Especially the Palmetto by Hialeah... LOL
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RobertM320 thats why I said I-10 was the main corridor. I grew up in La. Spent my summers in places lik sulphur, Dry Creek, Holly Beach, Cameron. I have a business card from a restuarnt from the early 80's that is an aerial picture of Holly Beach that after Katrina and Rita is no longer there.
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Quoting Orcasystems:



You're such a character!
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Quoting angiest:


Yankees for us are anyone from north of Conroe (aka Cornrow).


I live in Willis>> Im not a yankee!!! ha!!
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UNISYS View:


South Florida Radar:

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j
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2678. bappit
Quoting Progster:


There are irregular outbursts of deep convection but they seem to be associated with some of the small islands in the Bahamas chain..its like an unstable environment for sure but forcing from land-sea-air interaction is required to set off the deeper CBs..it doesn't seem to have a positive feedback loop set up...yet.

Sounds interesting. Is there a radar showing the relationship to land? Maybe another source of data?

Given that the convection is occurring near whatever center that Bonnie has, the fact that strong convection is occurring seems to be the significant point.
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Quoting foggymyst:
Zoo, YES! We spoke.

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Quoting Levi32:


Well for tropical development where the upper low or TUTT is ventilating a system instead of shearing it, you usually want the tropical system to be 10-15 degrees of longitude east of the upper low, or 5-10 degrees of longitude west of the upper low. That's a generalization that can vary, but right now Bonnie is 7-8 degrees east of the upper low and that's still too close.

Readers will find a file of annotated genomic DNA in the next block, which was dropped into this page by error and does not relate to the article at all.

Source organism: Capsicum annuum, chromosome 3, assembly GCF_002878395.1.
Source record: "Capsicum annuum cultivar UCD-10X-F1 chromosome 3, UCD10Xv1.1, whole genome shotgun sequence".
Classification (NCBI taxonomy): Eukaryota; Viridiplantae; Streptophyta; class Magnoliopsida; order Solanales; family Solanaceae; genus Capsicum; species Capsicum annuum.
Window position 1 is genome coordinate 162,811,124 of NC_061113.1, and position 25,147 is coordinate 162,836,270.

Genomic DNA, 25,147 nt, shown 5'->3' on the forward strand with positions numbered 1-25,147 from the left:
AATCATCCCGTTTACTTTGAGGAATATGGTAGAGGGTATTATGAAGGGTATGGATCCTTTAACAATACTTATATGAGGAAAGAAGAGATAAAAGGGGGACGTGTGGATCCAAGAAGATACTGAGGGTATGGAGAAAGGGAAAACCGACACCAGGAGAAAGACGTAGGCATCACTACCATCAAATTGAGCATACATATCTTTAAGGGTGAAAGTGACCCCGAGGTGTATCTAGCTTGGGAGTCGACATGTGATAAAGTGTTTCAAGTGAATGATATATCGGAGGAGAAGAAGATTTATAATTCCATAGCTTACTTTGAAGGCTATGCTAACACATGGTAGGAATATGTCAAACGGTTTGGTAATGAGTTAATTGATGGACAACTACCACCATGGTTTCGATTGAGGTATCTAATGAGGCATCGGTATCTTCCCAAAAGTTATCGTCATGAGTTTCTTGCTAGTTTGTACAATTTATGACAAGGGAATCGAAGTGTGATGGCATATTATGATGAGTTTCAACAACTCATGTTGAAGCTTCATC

Levi, do you think the ULL will achieve the distance from Bonnie needed for more favorable developement during the course of the storm's track?
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Zoo..I cant imagine (well yes I can) the streets and traffic tomorrow afternoon.
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2673. Levi32
Quoting NCHurricane2009:


A really small system like Bonnie, don't you think that it can be closer to the ULL without still getting severly impacted by it from shear?


A smaller system is more vulnerable to be killed by the upper low, so no. A larger system would be better-equipped to combat the effects of the upper low.
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Quoting TampaSpin:
Divergence is pretty sick right now...which is rather strange as i would have thought the ULL would be helping to vent Bonnie some.....HUM



Hence my "ehh" a bit ago. Not much else to say.
Member Since: August 16, 2007 Posts: 6 Comments: 12463
2671. angiest
Quoting atmoaggie:
And we always said that Yankees were those that grew up north of I-10...
...
...with a special exception for Opelousas.


Yankees for us are anyone from north of Conroe (aka Cornrow).
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She really likes your school. Told her how funny it was that she was meeting someone that her mom knew from her crazy blog!
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2669. angiest
Quoting atmoaggie:
I think you hit the nail on the head.


Just like an evacuation of Galveston. Only one practical way off the Island (IH-45. You can take the Bolivar Ferry as well, but on a good day there is a 90 minute wait, or you can take the San Luis Pass toll bridge, which is very narrow). Then, you can slug it out on IH-45 through Houston, or take TX-146 through the Ship Channel area (which is not a great road), or TX-6 through SW and W Houston, which is not a freeway anywhere and is always busy once you get to Sugarland. Add in 146 and 6 are marked evac routes for other coastal communities, and you start to see why the decision has to be made early.
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Jeff co-founded the Weather Underground in 1995 while working on his Ph.D. He flew with the NOAA Hurricane Hunters from 1986-1990.